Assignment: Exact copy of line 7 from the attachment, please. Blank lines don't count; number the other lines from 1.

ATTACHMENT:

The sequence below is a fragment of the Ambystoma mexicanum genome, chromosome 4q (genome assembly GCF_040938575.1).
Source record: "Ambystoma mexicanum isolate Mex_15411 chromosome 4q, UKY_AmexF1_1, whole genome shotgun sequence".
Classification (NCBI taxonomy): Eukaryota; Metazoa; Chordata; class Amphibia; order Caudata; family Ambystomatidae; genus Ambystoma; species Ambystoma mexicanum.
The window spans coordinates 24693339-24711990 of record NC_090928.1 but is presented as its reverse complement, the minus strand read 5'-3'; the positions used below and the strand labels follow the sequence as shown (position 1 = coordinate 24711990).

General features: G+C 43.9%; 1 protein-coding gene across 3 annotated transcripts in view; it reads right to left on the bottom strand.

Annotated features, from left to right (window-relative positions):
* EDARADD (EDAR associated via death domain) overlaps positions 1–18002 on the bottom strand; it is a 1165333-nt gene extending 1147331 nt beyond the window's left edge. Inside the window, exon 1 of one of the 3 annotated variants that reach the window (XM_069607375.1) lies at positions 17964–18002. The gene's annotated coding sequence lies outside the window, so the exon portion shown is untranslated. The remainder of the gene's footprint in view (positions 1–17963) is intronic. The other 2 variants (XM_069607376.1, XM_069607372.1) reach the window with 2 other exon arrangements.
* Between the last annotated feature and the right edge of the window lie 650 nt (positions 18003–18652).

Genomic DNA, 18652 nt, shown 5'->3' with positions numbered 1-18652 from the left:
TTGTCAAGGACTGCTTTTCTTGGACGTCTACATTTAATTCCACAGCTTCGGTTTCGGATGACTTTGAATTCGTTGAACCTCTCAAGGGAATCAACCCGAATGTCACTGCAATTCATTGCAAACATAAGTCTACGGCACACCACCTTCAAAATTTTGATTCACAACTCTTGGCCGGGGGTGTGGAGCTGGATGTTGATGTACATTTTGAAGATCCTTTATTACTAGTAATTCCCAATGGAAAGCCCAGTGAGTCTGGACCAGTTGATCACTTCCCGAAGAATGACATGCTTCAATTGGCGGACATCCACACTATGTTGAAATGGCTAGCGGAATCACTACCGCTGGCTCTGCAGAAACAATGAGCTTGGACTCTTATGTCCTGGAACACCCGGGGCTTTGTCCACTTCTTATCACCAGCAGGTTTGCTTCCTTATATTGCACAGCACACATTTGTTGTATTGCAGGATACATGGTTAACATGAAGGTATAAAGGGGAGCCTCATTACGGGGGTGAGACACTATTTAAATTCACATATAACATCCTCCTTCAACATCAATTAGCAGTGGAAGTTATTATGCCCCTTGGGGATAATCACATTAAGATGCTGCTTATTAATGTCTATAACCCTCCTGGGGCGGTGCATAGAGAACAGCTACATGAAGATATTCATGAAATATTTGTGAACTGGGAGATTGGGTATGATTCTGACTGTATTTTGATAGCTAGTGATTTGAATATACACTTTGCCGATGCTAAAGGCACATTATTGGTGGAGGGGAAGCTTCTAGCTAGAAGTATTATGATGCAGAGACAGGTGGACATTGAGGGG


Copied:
* EDARADD (EDAR associated via death domain) overlaps positions 1–18002 on the bottom strand; it is a 1165333-nt gene extending 1147331 nt beyond the window's left edge. Inside the window, exon 1 of one of the 3 annotated variants that reach the window (XM_069607375.1) lies at positions 17964–18002. The gene's annotated coding sequence lies outside the window, so the exon portion shown is untranslated. The remainder of the gene's footprint in view (positions 1–17963) is intronic. The other 2 variants (XM_069607376.1, XM_069607372.1) reach the window with 2 other exon arrangements.